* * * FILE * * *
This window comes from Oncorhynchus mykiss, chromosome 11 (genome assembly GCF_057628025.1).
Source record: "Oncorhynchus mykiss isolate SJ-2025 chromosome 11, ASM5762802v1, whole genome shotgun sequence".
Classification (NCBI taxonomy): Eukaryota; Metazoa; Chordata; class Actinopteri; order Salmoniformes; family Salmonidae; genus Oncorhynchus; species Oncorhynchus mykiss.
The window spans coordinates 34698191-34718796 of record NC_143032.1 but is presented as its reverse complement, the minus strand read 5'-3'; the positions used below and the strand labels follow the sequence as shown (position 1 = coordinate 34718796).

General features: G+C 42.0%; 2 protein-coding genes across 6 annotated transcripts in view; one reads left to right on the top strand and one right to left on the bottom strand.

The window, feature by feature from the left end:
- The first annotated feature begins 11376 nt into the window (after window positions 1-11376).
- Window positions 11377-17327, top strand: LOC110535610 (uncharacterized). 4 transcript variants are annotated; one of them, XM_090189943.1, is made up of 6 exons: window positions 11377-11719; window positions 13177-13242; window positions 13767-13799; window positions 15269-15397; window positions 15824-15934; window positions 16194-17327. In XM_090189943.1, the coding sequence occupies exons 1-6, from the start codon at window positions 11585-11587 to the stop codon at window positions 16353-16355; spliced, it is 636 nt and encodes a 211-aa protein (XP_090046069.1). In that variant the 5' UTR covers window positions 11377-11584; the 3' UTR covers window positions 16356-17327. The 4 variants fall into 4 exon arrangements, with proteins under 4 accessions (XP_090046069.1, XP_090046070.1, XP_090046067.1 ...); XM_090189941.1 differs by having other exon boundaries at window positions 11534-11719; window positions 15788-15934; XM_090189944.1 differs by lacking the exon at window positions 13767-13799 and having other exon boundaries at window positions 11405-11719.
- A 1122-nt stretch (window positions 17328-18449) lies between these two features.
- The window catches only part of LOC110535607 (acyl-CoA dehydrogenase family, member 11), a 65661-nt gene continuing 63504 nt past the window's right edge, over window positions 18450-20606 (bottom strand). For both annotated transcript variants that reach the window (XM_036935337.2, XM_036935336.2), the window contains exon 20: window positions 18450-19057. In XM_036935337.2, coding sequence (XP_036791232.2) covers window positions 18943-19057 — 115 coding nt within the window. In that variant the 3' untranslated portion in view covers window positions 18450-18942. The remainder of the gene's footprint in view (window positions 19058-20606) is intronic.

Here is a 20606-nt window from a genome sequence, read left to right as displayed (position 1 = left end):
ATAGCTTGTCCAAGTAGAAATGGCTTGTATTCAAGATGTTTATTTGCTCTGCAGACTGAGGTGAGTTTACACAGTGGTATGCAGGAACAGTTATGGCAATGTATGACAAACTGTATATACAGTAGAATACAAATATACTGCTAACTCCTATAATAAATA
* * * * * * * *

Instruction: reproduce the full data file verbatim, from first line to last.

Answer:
This window comes from Oncorhynchus mykiss, chromosome 11 (genome assembly GCF_057628025.1).
Source record: "Oncorhynchus mykiss isolate SJ-2025 chromosome 11, ASM5762802v1, whole genome shotgun sequence".
Classification (NCBI taxonomy): Eukaryota; Metazoa; Chordata; class Actinopteri; order Salmoniformes; family Salmonidae; genus Oncorhynchus; species Oncorhynchus mykiss.
The window spans coordinates 34698191-34718796 of record NC_143032.1 but is presented as its reverse complement, the minus strand read 5'-3'; the positions used below and the strand labels follow the sequence as shown (position 1 = coordinate 34718796).

General features: G+C 42.0%; 2 protein-coding genes across 6 annotated transcripts in view; one reads left to right on the top strand and one right to left on the bottom strand.

The window, feature by feature from the left end:
- The first annotated feature begins 11376 nt into the window (after window positions 1-11376).
- Window positions 11377-17327, top strand: LOC110535610 (uncharacterized). 4 transcript variants are annotated; one of them, XM_090189943.1, is made up of 6 exons: window positions 11377-11719; window positions 13177-13242; window positions 13767-13799; window positions 15269-15397; window positions 15824-15934; window positions 16194-17327. In XM_090189943.1, the coding sequence occupies exons 1-6, from the start codon at window positions 11585-11587 to the stop codon at window positions 16353-16355; spliced, it is 636 nt and encodes a 211-aa protein (XP_090046069.1). In that variant the 5' UTR covers window positions 11377-11584; the 3' UTR covers window positions 16356-17327. The 4 variants fall into 4 exon arrangements, with proteins under 4 accessions (XP_090046069.1, XP_090046070.1, XP_090046067.1 ...); XM_090189941.1 differs by having other exon boundaries at window positions 11534-11719; window positions 15788-15934; XM_090189944.1 differs by lacking the exon at window positions 13767-13799 and having other exon boundaries at window positions 11405-11719.
- A 1122-nt stretch (window positions 17328-18449) lies between these two features.
- The window catches only part of LOC110535607 (acyl-CoA dehydrogenase family, member 11), a 65661-nt gene continuing 63504 nt past the window's right edge, over window positions 18450-20606 (bottom strand). For both annotated transcript variants that reach the window (XM_036935337.2, XM_036935336.2), the window contains exon 20: window positions 18450-19057. In XM_036935337.2, coding sequence (XP_036791232.2) covers window positions 18943-19057 — 115 coding nt within the window. In that variant the 3' untranslated portion in view covers window positions 18450-18942. The remainder of the gene's footprint in view (window positions 19058-20606) is intronic.

Here is a 20606-nt window from a genome sequence, read left to right as displayed (position 1 = left end):
ATAGCTTGTCCAAGTAGAAATGGCTTGTATTCAAGATGTTTATTTGCTCTGCAGACTGAGGTGAGTTTACACAGTGGTATGCAGGAACAGTTATGGCAATGTATGACAAACTGTATATACAGTAGAATACAAATATACTGCTAACTCCTATAATAAATA